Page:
Any such discussions would have to comply with the dictates of due process, as required by Stone, that no disciplinary action be taken based on new and material evidence that is not provided to the employee so that the employee has an opportunity to respond.
PPP2, 5 USC 2302(b)(2) should not be confused with the prohibition against ex parte communications in disciplinary personnel actions; they are distinctly different. An ex parte communication to a deciding official is a communication, without the knowledge of, and opportunity to respond by, the employee being disciplined and it has the effect of denying him the due process to which he is entitled under the Constitution. Sullivan v. Department of the Navy, 720 F.2d 1266, 107-74 (Fed. Cir. 1983).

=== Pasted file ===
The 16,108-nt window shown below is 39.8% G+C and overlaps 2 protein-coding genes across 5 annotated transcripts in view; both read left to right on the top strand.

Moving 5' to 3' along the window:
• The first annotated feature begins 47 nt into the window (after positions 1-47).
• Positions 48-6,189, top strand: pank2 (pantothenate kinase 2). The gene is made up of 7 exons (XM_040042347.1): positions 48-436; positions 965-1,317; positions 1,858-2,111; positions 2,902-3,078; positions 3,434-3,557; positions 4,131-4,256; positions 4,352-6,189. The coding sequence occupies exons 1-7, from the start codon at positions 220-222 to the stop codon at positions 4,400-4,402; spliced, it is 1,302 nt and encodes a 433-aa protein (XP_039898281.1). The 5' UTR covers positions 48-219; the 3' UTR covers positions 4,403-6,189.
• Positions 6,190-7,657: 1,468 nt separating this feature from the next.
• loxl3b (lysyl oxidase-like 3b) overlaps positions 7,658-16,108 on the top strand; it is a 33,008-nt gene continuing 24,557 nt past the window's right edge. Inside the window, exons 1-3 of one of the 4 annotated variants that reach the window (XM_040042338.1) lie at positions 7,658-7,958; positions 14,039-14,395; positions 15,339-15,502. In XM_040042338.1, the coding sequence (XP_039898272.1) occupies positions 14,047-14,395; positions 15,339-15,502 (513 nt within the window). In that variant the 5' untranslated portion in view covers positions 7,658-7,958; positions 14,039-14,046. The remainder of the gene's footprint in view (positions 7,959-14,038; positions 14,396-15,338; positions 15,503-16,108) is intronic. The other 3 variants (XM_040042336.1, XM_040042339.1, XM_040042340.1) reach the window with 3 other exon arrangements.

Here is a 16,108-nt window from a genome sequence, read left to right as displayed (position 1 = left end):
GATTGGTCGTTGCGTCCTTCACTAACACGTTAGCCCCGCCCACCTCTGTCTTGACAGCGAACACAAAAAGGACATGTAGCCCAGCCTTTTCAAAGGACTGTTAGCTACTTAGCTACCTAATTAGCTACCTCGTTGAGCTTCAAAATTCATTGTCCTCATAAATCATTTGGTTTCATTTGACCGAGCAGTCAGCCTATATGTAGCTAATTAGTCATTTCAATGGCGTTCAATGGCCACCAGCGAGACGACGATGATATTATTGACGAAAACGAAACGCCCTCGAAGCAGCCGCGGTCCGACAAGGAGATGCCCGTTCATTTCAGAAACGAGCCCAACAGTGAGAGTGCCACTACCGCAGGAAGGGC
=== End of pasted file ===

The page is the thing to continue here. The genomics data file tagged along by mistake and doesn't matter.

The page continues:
In disciplinary action cases, the prohibition against ex parte communications would prevent these communications in most instances, where the information is not otherwise known, or made known, to the employee prior to making a decision to effect a disciplinary action.